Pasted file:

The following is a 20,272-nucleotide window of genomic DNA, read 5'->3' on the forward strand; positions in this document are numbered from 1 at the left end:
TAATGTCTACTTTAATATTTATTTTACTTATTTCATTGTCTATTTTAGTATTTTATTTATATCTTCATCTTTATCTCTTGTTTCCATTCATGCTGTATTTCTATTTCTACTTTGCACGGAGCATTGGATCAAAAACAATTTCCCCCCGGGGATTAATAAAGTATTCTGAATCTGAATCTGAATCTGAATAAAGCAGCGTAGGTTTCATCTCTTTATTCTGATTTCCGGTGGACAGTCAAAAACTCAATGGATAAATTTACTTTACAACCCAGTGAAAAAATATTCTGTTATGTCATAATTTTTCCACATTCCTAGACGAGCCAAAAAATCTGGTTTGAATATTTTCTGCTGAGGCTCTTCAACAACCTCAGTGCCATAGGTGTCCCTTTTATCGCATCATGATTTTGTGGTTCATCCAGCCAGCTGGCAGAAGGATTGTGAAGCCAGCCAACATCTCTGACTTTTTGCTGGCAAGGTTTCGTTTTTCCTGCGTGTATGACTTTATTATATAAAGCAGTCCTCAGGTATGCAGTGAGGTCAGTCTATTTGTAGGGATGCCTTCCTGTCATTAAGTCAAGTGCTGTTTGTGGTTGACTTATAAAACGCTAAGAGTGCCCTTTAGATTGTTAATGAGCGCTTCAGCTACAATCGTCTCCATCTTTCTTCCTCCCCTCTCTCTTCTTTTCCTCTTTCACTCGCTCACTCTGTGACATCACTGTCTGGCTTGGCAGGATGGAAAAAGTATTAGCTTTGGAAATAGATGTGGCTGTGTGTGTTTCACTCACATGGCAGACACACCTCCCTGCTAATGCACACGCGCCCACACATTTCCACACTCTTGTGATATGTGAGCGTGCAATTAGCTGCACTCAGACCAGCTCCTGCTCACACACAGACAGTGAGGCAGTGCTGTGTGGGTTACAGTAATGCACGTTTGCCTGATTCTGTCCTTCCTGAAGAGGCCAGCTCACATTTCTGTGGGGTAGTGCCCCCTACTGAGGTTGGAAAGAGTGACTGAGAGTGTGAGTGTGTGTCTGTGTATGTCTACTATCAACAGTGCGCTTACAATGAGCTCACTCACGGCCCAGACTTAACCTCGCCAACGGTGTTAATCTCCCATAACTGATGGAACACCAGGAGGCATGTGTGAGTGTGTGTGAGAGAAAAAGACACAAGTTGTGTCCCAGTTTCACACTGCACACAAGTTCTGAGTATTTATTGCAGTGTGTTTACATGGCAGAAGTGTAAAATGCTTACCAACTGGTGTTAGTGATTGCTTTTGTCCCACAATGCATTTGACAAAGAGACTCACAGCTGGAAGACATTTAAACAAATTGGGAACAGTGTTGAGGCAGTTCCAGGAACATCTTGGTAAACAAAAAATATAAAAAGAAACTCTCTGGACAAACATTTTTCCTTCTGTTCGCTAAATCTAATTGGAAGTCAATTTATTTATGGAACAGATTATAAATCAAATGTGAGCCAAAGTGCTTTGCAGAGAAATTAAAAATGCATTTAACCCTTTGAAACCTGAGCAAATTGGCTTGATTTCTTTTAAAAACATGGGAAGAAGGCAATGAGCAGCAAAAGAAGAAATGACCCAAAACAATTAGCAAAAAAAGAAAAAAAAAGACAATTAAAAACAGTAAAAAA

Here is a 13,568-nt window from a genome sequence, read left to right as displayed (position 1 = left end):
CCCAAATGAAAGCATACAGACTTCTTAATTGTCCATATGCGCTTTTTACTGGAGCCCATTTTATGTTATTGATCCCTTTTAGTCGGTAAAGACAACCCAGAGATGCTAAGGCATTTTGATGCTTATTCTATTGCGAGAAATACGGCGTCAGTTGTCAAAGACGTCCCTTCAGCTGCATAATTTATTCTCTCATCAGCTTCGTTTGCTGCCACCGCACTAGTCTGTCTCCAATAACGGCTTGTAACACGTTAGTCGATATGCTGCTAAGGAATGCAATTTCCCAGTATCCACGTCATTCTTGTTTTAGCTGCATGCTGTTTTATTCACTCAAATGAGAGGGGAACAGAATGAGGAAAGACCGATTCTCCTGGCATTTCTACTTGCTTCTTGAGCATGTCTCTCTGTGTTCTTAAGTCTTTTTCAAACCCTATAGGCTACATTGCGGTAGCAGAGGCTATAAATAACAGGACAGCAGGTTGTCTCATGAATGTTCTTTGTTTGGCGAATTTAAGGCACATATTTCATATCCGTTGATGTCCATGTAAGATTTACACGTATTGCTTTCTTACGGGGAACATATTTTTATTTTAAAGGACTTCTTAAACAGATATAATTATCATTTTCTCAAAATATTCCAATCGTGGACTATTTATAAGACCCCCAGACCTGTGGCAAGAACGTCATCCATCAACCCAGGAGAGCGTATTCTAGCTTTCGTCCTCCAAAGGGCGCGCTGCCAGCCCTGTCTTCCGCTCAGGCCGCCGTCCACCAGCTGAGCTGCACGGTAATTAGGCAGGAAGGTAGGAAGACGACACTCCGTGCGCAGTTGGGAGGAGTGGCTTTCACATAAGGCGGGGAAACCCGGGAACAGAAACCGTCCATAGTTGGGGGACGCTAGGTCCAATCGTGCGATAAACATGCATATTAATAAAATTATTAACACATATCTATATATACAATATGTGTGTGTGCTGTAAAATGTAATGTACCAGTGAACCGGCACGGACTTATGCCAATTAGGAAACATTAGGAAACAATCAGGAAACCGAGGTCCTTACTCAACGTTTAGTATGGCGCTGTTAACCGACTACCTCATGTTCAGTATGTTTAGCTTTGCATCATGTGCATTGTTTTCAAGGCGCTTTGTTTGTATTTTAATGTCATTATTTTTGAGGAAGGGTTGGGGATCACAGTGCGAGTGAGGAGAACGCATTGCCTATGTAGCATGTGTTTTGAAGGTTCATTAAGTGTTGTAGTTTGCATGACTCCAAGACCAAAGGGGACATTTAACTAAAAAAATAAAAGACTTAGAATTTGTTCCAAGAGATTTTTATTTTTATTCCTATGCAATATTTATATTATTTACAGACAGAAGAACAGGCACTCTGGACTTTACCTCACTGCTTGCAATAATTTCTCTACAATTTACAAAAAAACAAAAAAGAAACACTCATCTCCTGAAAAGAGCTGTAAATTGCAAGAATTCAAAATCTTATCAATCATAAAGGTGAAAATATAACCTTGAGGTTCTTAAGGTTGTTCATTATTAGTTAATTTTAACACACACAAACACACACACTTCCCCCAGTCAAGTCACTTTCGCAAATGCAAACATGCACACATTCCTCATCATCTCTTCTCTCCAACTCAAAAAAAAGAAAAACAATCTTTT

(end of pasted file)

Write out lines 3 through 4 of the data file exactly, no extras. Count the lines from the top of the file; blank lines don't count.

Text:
Here is a 13,568-nt window from a genome sequence, read left to right as displayed (position 1 = left end):
CCCAAATGAAAGCATACAGACTTCTTAATTGTCCATATGCGCTTTTTACTGGAGCCCATTTTATGTTATTGATCCCTTTTAGTCGGTAAAGACAACCCAGAGATGCTAAGGCATTTTGATGCTTATTCTATTGCGAGAAATACGGCGTCAGTTGTCAAAGACGTCCCTTCAGCTGCATAATTTATTCTCTCATCAGCTTCGTTTGCTGCCACCGCACTAGTCTGTCTCCAATAACGGCTTGTAACACGTTAGTCGATATGCTGCTAAGGAATGCAATTTCCCAGTATCCACGTCATTCTTGTTTTAGCTGCATGCTGTTTTATTCACTCAAATGAGAGGGGAACAGAATGAGGAAAGACCGATTCTCCTGGCATTTCTACTTGCTTCTTGAGCATGTCTCTCTGTGTTCTTAAGTCTTTTTCAAACCCTATAGGCTACATTGCGGTAGCAGAGGCTATAAATAACAGGACAGCAGGTTGTCTCATGAATGTTCTTTGTTTGGCGAATTTAAGGCACATATTTCATATCCGTTGATGTCCATGTAAGATTTACACGTATTGCTTTCTTACGGGGAACATATTTTTATTTTAAAGGACTTCTTAAACAGATATAATTATCATTTTCTCAAAATATTCCAATCGTGGACTATTTATAAGACCCCCAGACCTGTGGCAAGAACGTCATCCATCAACCCAGGAGAGCGTATTCTAGCTTTCGTCCTCCAAAGGGCGCGCTGCCAGCCCTGTCTTCCGCTCAGGCCGCCGTCCACCAGCTGAGCTGCACGGTAATTAGGCAGGAAGGTAGGAAGACGACACTCCGTGCGCAGTTGGGAGGAGTGGCTTTCACATAAGGCGGGGAAACCCGGGAACAGAAACCGTCCATAGTTGGGGGACGCTAGGTCCAATCGTGCGATAAACATGCATATTAATAAAATTATTAACACATATCTATATATACAATATGTGTGTGTGCTGTAAAATGTAATGTACCAGTGAACCGGCACGGACTTATGCCAATTAGGAAACATTAGGAAACAATCAGGAAACCGAGGTCCTTACTCAACGTTTAGTATGGCGCTGTTAACCGACTACCTCATGTTCAGTATGTTTAGCTTTGCATCATGTGCATTGTTTTCAAGGCGCTTTGTTTGTATTTTAATGTCATTATTTTTGAGGAAGGGTTGGGGATCACAGTGCGAGTGAGGAGAACGCATTGCCTATGTAGCATGTGTTTTGAAGGTTCATTAAGTGTTGTAGTTTGCATGACTCCAAGACCAAAGGGGACATTTAACTAAAAAAATAAAAGACTTAGAATTTGTTCCAAGAGATTTTTATTTTTATTCCTATGCAATATTTATATTATTTACAGACAGAAGAACAGGCACTCTGGACTTTACCTCACTGCTTGCAATAATTTCTCTACAATTTACAAAAAAACAAAAAAGAAACACTCATCTCCTGAAAAGAGCTGTAAATTGCAAGAATTCAAAATCTTATCAATCATAAAGGTGAAAATATAACCTTGAGGTTCTTAAGGTTGTTCATTATTAGTTAATTTTAACACACACAAACACACACACTTCCCCCAGTCAAGTCACTTTCGCAAATGCAAACATGCACACATTCCTCATCATCTCTTCTCTCCAACTCAAAAAAAAGAAAAACAATCTTTT